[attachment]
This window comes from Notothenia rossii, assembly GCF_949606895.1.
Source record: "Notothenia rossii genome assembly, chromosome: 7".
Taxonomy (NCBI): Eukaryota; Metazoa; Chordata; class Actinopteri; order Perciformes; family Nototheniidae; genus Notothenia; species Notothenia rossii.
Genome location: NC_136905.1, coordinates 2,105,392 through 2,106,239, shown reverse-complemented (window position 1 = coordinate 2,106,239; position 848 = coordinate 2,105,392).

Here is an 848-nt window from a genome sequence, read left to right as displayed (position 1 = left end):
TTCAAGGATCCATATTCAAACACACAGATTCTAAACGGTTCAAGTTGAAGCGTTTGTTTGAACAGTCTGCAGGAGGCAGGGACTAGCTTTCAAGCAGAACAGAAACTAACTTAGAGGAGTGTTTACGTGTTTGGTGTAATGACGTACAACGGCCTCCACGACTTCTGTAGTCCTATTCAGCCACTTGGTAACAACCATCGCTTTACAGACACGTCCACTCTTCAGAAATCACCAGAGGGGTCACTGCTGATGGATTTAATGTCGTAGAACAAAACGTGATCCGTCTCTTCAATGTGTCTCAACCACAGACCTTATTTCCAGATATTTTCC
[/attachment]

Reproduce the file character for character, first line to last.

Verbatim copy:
This window comes from Notothenia rossii, assembly GCF_949606895.1.
Source record: "Notothenia rossii genome assembly, chromosome: 7".
Taxonomy (NCBI): Eukaryota; Metazoa; Chordata; class Actinopteri; order Perciformes; family Nototheniidae; genus Notothenia; species Notothenia rossii.
Genome location: NC_136905.1, coordinates 2,105,392 through 2,106,239, shown reverse-complemented (window position 1 = coordinate 2,106,239; position 848 = coordinate 2,105,392).

Here is an 848-nt window from a genome sequence, read left to right as displayed (position 1 = left end):
TTCAAGGATCCATATTCAAACACACAGATTCTAAACGGTTCAAGTTGAAGCGTTTGTTTGAACAGTCTGCAGGAGGCAGGGACTAGCTTTCAAGCAGAACAGAAACTAACTTAGAGGAGTGTTTACGTGTTTGGTGTAATGACGTACAACGGCCTCCACGACTTCTGTAGTCCTATTCAGCCACTTGGTAACAACCATCGCTTTACAGACACGTCCACTCTTCAGAAATCACCAGAGGGGTCACTGCTGATGGATTTAATGTCGTAGAACAAAACGTGATCCGTCTCTTCAATGTGTCTCAACCACAGACCTTATTTCCAGATATTTTCC